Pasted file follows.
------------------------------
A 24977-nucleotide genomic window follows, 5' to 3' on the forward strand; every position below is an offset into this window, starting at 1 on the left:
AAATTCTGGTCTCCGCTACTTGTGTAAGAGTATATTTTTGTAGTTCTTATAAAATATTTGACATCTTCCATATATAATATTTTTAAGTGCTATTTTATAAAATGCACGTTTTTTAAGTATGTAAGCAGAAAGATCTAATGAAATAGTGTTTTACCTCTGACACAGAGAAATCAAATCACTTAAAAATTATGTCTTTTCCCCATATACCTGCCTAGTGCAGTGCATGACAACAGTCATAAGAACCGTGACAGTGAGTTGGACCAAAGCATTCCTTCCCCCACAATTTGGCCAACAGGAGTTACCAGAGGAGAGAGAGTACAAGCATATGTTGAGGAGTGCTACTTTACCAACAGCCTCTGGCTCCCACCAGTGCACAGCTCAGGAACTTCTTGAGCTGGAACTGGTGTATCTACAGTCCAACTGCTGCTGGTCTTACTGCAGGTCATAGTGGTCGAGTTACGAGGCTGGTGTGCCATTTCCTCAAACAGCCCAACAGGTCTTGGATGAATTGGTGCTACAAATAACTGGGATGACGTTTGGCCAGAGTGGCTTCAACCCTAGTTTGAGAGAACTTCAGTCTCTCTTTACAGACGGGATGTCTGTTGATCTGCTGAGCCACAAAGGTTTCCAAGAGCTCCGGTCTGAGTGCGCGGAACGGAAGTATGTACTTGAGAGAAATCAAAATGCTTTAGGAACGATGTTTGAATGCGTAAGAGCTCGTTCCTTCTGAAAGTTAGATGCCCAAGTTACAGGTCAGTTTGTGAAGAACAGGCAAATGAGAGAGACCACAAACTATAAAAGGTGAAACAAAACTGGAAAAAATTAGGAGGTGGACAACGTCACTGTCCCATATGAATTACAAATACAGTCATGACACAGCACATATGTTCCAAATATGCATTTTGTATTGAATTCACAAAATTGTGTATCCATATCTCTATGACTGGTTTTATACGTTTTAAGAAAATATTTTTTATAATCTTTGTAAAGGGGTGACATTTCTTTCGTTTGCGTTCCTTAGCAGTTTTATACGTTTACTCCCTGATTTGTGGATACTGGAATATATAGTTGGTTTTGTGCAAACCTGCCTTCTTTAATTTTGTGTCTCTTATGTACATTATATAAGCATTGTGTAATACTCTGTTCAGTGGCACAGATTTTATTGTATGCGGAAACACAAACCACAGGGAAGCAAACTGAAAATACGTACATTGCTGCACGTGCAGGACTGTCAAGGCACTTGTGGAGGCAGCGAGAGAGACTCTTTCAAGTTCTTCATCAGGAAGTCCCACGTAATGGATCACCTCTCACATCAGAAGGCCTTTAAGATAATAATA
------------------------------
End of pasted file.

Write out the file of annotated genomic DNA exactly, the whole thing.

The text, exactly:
A 24977-nucleotide genomic window follows, 5' to 3' on the forward strand; every position below is an offset into this window, starting at 1 on the left:
AAATTCTGGTCTCCGCTACTTGTGTAAGAGTATATTTTTGTAGTTCTTATAAAATATTTGACATCTTCCATATATAATATTTTTAAGTGCTATTTTATAAAATGCACGTTTTTTAAGTATGTAAGCAGAAAGATCTAATGAAATAGTGTTTTACCTCTGACACAGAGAAATCAAATCACTTAAAAATTATGTCTTTTCCCCATATACCTGCCTAGTGCAGTGCATGACAACAGTCATAAGAACCGTGACAGTGAGTTGGACCAAAGCATTCCTTCCCCCACAATTTGGCCAACAGGAGTTACCAGAGGAGAGAGAGTACAAGCATATGTTGAGGAGTGCTACTTTACCAACAGCCTCTGGCTCCCACCAGTGCACAGCTCAGGAACTTCTTGAGCTGGAACTGGTGTATCTACAGTCCAACTGCTGCTGGTCTTACTGCAGGTCATAGTGGTCGAGTTACGAGGCTGGTGTGCCATTTCCTCAAACAGCCCAACAGGTCTTGGATGAATTGGTGCTACAAATAACTGGGATGACGTTTGGCCAGAGTGGCTTCAACCCTAGTTTGAGAGAACTTCAGTCTCTCTTTACAGACGGGATGTCTGTTGATCTGCTGAGCCACAAAGGTTTCCAAGAGCTCCGGTCTGAGTGCGCGGAACGGAAGTATGTACTTGAGAGAAATCAAAATGCTTTAGGAACGATGTTTGAATGCGTAAGAGCTCGTTCCTTCTGAAAGTTAGATGCCCAAGTTACAGGTCAGTTTGTGAAGAACAGGCAAATGAGAGAGACCACAAACTATAAAAGGTGAAACAAAACTGGAAAAAATTAGGAGGTGGACAACGTCACTGTCCCATATGAATTACAAATACAGTCATGACACAGCACATATGTTCCAAATATGCATTTTGTATTGAATTCACAAAATTGTGTATCCATATCTCTATGACTGGTTTTATACGTTTTAAGAAAATATTTTTTATAATCTTTGTAAAGGGGTGACATTTCTTTCGTTTGCGTTCCTTAGCAGTTTTATACGTTTACTCCCTGATTTGTGGATACTGGAATATATAGTTGGTTTTGTGCAAACCTGCCTTCTTTAATTTTGTGTCTCTTATGTACATTATATAAGCATTGTGTAATACTCTGTTCAGTGGCACAGATTTTATTGTATGCGGAAACACAAACCACAGGGAAGCAAACTGAAAATACGTACATTGCTGCACGTGCAGGACTGTCAAGGCACTTGTGGAGGCAGCGAGAGAGACTCTTTCAAGTTCTTCATCAGGAAGTCCCACGTAATGGATCACCTCTCACATCAGAAGGCCTTTAAGATAATAATA